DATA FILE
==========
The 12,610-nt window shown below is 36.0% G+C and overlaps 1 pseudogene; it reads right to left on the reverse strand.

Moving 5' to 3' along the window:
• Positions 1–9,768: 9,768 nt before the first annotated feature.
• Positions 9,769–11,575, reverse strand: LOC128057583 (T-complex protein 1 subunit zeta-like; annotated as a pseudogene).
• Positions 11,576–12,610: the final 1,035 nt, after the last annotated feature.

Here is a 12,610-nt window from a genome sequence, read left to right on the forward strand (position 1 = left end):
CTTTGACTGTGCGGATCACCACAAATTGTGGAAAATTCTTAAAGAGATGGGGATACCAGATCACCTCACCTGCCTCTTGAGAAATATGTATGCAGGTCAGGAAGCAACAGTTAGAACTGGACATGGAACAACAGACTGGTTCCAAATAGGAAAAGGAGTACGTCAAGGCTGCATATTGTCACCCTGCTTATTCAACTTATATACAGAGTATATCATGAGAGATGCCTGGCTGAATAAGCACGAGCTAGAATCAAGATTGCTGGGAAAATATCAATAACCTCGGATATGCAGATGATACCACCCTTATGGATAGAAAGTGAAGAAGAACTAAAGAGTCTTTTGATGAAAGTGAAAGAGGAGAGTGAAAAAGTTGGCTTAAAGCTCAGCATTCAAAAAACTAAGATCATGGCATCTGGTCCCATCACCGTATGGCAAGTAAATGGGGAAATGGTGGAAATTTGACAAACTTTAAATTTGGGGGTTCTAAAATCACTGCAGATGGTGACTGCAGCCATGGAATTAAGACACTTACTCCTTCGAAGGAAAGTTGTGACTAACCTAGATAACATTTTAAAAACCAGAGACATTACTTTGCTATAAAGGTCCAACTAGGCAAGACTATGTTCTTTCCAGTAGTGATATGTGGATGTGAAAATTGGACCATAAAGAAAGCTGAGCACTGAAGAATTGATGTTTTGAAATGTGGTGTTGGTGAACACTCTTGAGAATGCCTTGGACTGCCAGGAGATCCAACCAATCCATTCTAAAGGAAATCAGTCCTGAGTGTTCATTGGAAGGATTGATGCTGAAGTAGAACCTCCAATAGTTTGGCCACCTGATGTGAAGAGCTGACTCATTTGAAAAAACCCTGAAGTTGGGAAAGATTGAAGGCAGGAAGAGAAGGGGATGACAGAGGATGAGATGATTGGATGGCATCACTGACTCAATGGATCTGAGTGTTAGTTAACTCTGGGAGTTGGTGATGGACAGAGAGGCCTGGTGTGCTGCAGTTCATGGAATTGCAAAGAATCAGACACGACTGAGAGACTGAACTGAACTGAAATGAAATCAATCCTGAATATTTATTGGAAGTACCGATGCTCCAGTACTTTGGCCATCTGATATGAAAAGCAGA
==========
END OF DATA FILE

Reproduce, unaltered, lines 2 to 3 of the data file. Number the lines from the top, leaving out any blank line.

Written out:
Moving 5' to 3' along the window:
• Positions 1–9,768: 9,768 nt before the first annotated feature.